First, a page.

The silent desperation of Kampuchean refugee children huddled together in a Thailand border camp was one of the many tragin things I witnessed during the International Year of the Child. When I returned from that trip I remarked that it was an important visit to have made but an experience I clearly did not wish to repeat.

Peter Townsend, in "The Smallest Pawns in the Game," forces you to repeat over and over similar experiences in his stories of thousands of children around the world brutalized by war.

He leads you through an emotional obstacle course; each story of victimized children from ancient history to the present day is more devastating than the previous account. "Alas, from Herod to Hiroshima, from Pharoah to Biafra . . . the martyrdom of children goes on." Stories of sultans and kings massacring children in the first or even the 14th century seen distant and remote. But Townsend documents similar atrocities in the 20th century.

Television has numbed our senses with the sterile and even entertaining way it deals with war or killing. People on TV do not bleed profusely or have limbs ripped off and brains literally blown out. Townsend does not allow you to escape into the unreal world of TV war. He vividly describes the atrocities of war, focusing on what it can do to children.

A Sudanese child during wartime was one of many "whipped and skinned and hung from trees" after being beaten with a leather-thronged lash. "The skin breaks and bleeds. Then the brute, or another, takes a knife, presses the blade to the weals and flays the skin from the child's back. The flesh is raw, the pain consuming."

Townsend continues until you want to scream or swear you'll never be indifferent to war again.

The book indeed has a message, a cause. It is a treatise against war as seen through the lives of its most vulnerable victims, the children. This makes it difficult to dismiss the question of war as an academic argument.

Townsend painstakingly attempts to avoid ideologies and generally succeeds. Friend and foe, fascists and democracies alike must share the burden of guilt along with all religious faiths.

When the children speak, the stories are poignant and sad. A little Korean boy telling about his younger brother's illness and death said, "Prior to the war, my grandfather would have done everything to save him. But now there was a war and no grandfather."

A little Russian girl said, "I saw a list of people who had been shot and read Daddy's name there."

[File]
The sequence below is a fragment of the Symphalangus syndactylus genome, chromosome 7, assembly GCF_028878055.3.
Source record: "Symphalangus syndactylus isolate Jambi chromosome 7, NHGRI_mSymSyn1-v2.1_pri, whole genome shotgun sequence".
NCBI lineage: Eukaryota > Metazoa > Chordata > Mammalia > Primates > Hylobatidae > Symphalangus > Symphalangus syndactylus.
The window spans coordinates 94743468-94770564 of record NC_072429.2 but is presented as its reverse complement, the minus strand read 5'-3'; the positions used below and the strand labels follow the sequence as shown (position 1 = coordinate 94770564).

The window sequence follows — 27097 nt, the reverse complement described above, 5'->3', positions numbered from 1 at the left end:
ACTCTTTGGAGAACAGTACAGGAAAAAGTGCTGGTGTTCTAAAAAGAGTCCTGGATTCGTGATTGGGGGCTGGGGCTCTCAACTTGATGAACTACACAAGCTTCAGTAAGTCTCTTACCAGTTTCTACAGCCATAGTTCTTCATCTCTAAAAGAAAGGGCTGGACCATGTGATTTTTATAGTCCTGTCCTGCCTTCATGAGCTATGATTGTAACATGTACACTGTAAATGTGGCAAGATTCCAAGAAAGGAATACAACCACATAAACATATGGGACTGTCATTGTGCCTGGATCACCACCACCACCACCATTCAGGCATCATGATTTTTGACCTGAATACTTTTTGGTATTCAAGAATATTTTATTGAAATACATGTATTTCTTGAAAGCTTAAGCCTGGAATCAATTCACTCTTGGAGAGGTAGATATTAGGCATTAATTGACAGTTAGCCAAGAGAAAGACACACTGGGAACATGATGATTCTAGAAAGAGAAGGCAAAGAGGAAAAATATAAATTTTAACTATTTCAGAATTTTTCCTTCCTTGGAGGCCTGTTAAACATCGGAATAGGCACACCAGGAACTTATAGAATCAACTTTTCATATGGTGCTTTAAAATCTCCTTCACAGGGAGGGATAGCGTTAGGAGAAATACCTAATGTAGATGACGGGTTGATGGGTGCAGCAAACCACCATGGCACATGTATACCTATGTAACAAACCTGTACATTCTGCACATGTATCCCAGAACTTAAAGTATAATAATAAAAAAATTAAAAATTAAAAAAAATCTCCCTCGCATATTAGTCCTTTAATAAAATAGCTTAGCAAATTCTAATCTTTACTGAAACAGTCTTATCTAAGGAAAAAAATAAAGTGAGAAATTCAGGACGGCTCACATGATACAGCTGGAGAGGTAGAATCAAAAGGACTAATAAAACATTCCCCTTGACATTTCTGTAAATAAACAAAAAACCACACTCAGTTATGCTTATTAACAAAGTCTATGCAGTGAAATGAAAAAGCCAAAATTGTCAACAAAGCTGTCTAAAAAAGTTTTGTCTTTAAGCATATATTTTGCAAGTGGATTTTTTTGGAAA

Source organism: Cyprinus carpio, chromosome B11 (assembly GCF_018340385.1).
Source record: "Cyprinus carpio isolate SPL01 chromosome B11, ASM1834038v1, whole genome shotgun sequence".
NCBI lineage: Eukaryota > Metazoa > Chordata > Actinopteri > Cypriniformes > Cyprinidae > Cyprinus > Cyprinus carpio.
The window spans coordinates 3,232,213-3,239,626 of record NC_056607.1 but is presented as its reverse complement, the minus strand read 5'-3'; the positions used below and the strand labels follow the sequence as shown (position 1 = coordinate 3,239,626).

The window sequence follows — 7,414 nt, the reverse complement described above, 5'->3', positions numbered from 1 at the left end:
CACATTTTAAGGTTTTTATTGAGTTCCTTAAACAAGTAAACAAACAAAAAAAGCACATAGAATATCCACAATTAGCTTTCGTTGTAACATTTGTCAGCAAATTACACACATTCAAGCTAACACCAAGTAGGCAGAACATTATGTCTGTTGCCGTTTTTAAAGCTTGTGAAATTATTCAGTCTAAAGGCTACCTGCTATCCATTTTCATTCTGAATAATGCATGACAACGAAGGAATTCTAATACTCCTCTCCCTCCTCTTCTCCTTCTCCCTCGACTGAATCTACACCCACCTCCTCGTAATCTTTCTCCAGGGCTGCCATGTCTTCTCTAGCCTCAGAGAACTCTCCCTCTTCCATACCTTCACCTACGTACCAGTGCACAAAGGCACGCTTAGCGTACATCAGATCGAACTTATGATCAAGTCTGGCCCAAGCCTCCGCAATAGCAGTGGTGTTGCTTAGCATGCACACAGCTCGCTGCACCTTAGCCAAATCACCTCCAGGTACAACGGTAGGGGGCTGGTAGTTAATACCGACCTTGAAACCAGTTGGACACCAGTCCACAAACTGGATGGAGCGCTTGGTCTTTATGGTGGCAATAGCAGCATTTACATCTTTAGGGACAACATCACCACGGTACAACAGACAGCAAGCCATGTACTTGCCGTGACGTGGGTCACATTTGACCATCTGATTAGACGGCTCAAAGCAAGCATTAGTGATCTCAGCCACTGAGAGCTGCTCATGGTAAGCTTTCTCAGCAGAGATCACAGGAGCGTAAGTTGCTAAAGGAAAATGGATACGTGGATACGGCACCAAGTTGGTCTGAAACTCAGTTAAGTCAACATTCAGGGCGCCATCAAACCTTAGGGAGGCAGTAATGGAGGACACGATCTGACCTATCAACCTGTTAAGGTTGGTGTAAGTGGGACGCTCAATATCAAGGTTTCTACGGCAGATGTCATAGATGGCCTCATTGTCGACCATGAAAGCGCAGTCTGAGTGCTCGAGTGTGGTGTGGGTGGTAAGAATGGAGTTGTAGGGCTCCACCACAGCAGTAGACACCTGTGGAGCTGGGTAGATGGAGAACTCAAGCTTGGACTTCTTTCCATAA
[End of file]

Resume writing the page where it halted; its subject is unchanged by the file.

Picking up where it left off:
A young South African boy who was beaten and imprisoned and saw four of his friends shot dead during the student demonstrations in Soweto said, "After that terrible time in prison I lost faith in men."

One of the few accounts that offers a light touch is the story of Santiago, who was confined to prison in Equatorial Guinea for five years. During this time his young wife had a baby by another man. When Santiago was finally released he hugged his wife and the baby girl. Townsend asked if he felt any resentment toward the child. Santiago replied, "None at all . . . all children in Africa are considered a grace." Indeed this appears to be the heart of the entire book -- all children everywhere are a grace.

Thus Townsend paints new images of legendary war heroes, stripping away their mantles of noble exploits and exposing vicious murderers of children. No one escapes such a label. It is affixed on the Hitlers and Idi Amins but also on present-day military men.

An American pilot described his briefing on his last mission in Vietnam. "Go straight in with napalm bombs first, then fragmentation bombs to look after the fugitives. And have no fear gentlemen; the enemy defenses are practically nil; there are only women and children."

The smallest pawns in the game" are not only those who are physically destroyed but those survivors that bear permanent emotional scars. Townsend tells of Polish children captured during World War II and later sold, Finnish children deported to Sweden for protection, Greek children kidnapped and sent to neighboring communist countries; children uprooted from their families and their culture; children caught in the throes of wars of independence, civil wars and apartheid; children of the Middle East and Belfast bearing arms and living off hate.

This devastating chronology of historical events is designed to awaken our sensibilities to the horrors of war. It succeeds in doing that even if you only read excerpts. If you read even a little more it will wrest from you some level of commitment toward the preservation of peace.

It is a difficult book to read because it tells you much more than you want to know about war. But it's an important book. If only it could be required reading for every presidential and congressional candidate and all those military men who sit in air-conditioned board rooms and strategize on how to destroy mankind.